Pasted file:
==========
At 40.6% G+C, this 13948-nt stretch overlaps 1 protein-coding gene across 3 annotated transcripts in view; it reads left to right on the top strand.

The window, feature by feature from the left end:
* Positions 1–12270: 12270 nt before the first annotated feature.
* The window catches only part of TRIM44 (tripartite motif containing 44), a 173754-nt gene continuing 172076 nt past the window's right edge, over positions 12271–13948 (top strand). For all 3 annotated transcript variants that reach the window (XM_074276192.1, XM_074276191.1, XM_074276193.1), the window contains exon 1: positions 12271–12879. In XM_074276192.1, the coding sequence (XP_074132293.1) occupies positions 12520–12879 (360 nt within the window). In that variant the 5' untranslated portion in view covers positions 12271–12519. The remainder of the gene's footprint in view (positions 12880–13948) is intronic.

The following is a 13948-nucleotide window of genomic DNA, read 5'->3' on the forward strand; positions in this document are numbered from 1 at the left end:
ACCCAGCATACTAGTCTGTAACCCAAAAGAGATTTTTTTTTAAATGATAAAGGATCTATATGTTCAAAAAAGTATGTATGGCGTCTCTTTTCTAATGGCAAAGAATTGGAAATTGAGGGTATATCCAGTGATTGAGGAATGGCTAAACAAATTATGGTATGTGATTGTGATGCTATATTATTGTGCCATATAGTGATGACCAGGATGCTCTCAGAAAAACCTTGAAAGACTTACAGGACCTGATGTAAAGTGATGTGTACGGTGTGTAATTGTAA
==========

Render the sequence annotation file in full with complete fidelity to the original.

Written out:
At 40.6% G+C, this 13948-nt stretch overlaps 1 protein-coding gene across 3 annotated transcripts in view; it reads left to right on the top strand.

The window, feature by feature from the left end:
* Positions 1–12270: 12270 nt before the first annotated feature.
* The window catches only part of TRIM44 (tripartite motif containing 44), a 173754-nt gene continuing 172076 nt past the window's right edge, over positions 12271–13948 (top strand). For all 3 annotated transcript variants that reach the window (XM_074276192.1, XM_074276191.1, XM_074276193.1), the window contains exon 1: positions 12271–12879. In XM_074276192.1, the coding sequence (XP_074132293.1) occupies positions 12520–12879 (360 nt within the window). In that variant the 5' untranslated portion in view covers positions 12271–12519. The remainder of the gene's footprint in view (positions 12880–13948) is intronic.

The following is a 13948-nucleotide window of genomic DNA, read 5'->3' on the forward strand; positions in this document are numbered from 1 at the left end:
ACCCAGCATACTAGTCTGTAACCCAAAAGAGATTTTTTTTTAAATGATAAAGGATCTATATGTTCAAAAAAGTATGTATGGCGTCTCTTTTCTAATGGCAAAGAATTGGAAATTGAGGGTATATCCAGTGATTGAGGAATGGCTAAACAAATTATGGTATGTGATTGTGATGCTATATTATTGTGCCATATAGTGATGACCAGGATGCTCTCAGAAAAACCTTGAAAGACTTACAGGACCTGATGTAAAGTGATGTGTACGGTGTGTAATTGTAA